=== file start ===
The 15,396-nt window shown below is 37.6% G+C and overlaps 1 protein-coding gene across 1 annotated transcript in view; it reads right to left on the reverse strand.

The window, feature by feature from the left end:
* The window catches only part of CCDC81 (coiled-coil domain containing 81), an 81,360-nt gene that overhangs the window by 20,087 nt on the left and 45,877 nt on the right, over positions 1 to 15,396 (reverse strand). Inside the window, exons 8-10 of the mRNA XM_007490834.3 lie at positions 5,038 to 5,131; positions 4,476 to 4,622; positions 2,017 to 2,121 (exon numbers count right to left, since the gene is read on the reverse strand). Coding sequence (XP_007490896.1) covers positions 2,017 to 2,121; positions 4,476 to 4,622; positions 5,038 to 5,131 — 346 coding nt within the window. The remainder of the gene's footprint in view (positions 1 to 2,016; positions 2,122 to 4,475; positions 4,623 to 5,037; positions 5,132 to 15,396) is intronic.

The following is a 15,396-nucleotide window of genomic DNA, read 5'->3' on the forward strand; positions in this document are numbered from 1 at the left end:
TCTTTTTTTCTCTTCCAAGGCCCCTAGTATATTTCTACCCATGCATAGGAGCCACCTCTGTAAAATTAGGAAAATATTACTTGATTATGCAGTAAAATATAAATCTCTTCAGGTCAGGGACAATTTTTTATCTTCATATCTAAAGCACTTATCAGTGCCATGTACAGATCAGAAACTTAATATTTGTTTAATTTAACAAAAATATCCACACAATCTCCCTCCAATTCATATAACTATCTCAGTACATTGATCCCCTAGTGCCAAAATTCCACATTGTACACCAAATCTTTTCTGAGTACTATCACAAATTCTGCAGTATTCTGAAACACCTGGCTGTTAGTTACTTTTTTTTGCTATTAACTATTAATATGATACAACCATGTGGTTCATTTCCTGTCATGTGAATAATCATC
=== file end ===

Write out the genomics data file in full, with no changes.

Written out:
The 15,396-nt window shown below is 37.6% G+C and overlaps 1 protein-coding gene across 1 annotated transcript in view; it reads right to left on the reverse strand.

The window, feature by feature from the left end:
* The window catches only part of CCDC81 (coiled-coil domain containing 81), an 81,360-nt gene that overhangs the window by 20,087 nt on the left and 45,877 nt on the right, over positions 1 to 15,396 (reverse strand). Inside the window, exons 8-10 of the mRNA XM_007490834.3 lie at positions 5,038 to 5,131; positions 4,476 to 4,622; positions 2,017 to 2,121 (exon numbers count right to left, since the gene is read on the reverse strand). Coding sequence (XP_007490896.1) covers positions 2,017 to 2,121; positions 4,476 to 4,622; positions 5,038 to 5,131 — 346 coding nt within the window. The remainder of the gene's footprint in view (positions 1 to 2,016; positions 2,122 to 4,475; positions 4,623 to 5,037; positions 5,132 to 15,396) is intronic.

The following is a 15,396-nucleotide window of genomic DNA, read 5'->3' on the forward strand; positions in this document are numbered from 1 at the left end:
TCTTTTTTTCTCTTCCAAGGCCCCTAGTATATTTCTACCCATGCATAGGAGCCACCTCTGTAAAATTAGGAAAATATTACTTGATTATGCAGTAAAATATAAATCTCTTCAGGTCAGGGACAATTTTTTATCTTCATATCTAAAGCACTTATCAGTGCCATGTACAGATCAGAAACTTAATATTTGTTTAATTTAACAAAAATATCCACACAATCTCCCTCCAATTCATATAACTATCTCAGTACATTGATCCCCTAGTGCCAAAATTCCACATTGTACACCAAATCTTTTCTGAGTACTATCACAAATTCTGCAGTATTCTGAAACACCTGGCTGTTAGTTACTTTTTTTTGCTATTAACTATTAATATGATACAACCATGTGGTTCATTTCCTGTCATGTGAATAATCATC